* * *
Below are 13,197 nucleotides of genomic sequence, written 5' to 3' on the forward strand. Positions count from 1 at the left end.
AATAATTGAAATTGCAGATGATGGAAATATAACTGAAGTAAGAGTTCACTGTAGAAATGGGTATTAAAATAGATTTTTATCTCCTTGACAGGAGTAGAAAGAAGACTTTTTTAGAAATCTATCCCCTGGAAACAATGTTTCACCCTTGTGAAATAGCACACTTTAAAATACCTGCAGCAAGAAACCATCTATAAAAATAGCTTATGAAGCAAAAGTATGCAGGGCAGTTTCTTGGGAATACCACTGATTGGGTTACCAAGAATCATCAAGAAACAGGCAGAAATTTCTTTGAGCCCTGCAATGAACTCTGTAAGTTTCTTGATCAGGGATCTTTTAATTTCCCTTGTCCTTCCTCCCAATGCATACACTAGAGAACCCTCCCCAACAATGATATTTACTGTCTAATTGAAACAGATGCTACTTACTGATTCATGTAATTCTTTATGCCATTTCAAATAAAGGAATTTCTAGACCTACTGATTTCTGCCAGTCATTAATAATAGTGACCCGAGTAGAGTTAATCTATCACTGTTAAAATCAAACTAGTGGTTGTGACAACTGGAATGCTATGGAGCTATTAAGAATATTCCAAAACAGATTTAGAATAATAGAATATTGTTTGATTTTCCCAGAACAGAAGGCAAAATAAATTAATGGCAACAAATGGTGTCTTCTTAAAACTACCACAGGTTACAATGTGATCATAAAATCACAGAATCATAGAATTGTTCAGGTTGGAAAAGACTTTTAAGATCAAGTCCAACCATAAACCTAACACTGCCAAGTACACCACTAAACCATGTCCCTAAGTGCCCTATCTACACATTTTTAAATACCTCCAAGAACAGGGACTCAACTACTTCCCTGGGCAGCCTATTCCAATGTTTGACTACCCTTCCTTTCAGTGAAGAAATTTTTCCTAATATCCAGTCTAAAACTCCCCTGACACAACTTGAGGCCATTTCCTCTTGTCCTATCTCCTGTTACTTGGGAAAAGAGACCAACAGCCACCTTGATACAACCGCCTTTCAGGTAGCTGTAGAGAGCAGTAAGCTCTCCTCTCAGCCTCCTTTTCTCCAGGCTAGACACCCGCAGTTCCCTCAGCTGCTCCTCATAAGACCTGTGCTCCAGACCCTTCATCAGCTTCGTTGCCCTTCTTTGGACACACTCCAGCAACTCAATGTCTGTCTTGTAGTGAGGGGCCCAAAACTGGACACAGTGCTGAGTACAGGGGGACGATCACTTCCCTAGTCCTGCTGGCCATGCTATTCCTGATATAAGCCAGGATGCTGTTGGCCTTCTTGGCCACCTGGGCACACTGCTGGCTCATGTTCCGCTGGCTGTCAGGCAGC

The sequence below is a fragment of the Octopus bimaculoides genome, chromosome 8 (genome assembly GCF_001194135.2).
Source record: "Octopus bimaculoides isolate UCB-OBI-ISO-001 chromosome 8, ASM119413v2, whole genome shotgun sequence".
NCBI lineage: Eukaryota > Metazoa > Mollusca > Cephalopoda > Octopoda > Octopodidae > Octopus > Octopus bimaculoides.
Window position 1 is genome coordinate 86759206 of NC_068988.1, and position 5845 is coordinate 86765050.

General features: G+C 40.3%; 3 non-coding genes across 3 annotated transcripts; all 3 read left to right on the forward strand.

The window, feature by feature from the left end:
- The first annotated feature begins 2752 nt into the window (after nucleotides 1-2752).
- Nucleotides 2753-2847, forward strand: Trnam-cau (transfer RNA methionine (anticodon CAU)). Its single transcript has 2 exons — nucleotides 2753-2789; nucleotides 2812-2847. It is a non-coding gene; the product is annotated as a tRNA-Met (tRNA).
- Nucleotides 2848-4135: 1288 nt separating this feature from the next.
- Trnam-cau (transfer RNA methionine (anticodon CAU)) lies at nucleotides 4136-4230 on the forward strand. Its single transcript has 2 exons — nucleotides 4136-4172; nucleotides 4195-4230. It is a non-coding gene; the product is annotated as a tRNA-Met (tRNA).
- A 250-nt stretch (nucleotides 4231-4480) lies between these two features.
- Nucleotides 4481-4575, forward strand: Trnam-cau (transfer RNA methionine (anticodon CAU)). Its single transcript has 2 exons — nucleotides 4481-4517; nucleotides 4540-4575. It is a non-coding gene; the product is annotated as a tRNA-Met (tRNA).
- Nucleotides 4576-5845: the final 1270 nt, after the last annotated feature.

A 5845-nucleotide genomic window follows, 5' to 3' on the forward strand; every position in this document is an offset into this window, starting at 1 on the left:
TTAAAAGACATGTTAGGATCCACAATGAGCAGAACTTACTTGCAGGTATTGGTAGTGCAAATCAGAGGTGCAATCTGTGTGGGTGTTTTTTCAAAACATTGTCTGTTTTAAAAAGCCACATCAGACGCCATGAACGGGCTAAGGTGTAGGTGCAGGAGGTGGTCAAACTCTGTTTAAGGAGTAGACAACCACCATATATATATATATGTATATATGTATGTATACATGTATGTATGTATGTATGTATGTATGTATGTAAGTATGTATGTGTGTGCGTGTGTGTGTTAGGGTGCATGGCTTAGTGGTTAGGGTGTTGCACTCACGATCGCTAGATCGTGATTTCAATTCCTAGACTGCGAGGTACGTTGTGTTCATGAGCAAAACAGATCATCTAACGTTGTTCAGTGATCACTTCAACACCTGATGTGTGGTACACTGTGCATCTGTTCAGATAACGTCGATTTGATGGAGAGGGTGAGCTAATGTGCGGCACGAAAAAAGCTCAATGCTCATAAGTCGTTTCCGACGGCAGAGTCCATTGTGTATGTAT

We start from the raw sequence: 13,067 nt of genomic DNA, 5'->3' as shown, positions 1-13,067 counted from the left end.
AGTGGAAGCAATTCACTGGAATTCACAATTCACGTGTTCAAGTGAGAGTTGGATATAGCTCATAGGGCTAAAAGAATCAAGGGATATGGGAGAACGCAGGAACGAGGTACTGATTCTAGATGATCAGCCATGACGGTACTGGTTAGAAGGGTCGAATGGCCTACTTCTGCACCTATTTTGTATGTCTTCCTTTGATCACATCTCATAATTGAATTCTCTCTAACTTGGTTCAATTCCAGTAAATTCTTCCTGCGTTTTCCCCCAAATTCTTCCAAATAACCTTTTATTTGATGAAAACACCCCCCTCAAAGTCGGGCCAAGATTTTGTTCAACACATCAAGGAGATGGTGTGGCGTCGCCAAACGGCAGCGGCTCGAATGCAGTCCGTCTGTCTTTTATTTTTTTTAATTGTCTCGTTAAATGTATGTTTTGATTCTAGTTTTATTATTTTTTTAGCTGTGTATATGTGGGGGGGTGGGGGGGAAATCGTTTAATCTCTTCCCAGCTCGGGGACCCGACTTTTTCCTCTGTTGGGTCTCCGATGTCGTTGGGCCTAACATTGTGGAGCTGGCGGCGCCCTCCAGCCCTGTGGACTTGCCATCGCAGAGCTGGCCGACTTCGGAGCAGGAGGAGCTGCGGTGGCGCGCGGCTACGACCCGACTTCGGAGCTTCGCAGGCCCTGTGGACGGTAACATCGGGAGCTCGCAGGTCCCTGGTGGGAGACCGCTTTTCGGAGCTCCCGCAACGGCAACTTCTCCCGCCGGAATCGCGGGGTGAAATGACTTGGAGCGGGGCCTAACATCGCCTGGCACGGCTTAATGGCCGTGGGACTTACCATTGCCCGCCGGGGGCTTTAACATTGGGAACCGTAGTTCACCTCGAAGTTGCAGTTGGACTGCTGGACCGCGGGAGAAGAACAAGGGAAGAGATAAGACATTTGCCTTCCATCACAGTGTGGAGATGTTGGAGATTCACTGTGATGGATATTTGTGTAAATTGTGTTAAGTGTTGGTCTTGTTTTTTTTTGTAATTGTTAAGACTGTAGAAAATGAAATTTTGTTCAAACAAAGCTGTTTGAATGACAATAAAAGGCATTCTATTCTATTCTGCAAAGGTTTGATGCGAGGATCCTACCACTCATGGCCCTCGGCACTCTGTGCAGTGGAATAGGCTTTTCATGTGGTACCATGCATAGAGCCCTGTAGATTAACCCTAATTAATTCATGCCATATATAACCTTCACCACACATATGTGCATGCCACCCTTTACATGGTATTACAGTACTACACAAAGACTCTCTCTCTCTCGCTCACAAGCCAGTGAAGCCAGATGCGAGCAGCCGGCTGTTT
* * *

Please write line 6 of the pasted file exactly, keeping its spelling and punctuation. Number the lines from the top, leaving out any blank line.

Window position 1 is genome coordinate 86759206 of NC_068988.1, and position 5845 is coordinate 86765050.